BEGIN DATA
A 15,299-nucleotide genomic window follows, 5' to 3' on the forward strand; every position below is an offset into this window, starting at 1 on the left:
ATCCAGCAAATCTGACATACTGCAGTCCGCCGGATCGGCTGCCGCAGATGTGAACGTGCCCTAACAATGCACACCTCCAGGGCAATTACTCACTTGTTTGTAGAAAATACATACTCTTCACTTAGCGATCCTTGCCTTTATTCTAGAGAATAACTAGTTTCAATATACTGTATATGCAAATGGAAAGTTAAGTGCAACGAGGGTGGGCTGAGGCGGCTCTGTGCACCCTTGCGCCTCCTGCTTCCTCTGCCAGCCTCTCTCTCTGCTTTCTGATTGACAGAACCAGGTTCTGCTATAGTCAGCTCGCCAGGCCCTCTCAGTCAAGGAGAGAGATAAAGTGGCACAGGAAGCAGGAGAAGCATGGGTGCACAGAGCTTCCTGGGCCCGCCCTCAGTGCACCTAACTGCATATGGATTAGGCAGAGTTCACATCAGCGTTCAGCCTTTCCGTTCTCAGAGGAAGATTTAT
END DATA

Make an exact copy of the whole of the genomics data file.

A 15,299-nucleotide genomic window follows, 5' to 3' on the forward strand; every position below is an offset into this window, starting at 1 on the left:
ATCCAGCAAATCTGACATACTGCAGTCCGCCGGATCGGCTGCCGCAGATGTGAACGTGCCCTAACAATGCACACCTCCAGGGCAATTACTCACTTGTTTGTAGAAAATACATACTCTTCACTTAGCGATCCTTGCCTTTATTCTAGAGAATAACTAGTTTCAATATACTGTATATGCAAATGGAAAGTTAAGTGCAACGAGGGTGGGCTGAGGCGGCTCTGTGCACCCTTGCGCCTCCTGCTTCCTCTGCCAGCCTCTCTCTCTGCTTTCTGATTGACAGAACCAGGTTCTGCTATAGTCAGCTCGCCAGGCCCTCTCAGTCAAGGAGAGAGATAAAGTGGCACAGGAAGCAGGAGAAGCATGGGTGCACAGAGCTTCCTGGGCCCGCCCTCAGTGCACCTAACTGCATATGGATTAGGCAGAGTTCACATCAGCGTTCAGCCTTTCCGTTCTCAGAGGAAGATTTAT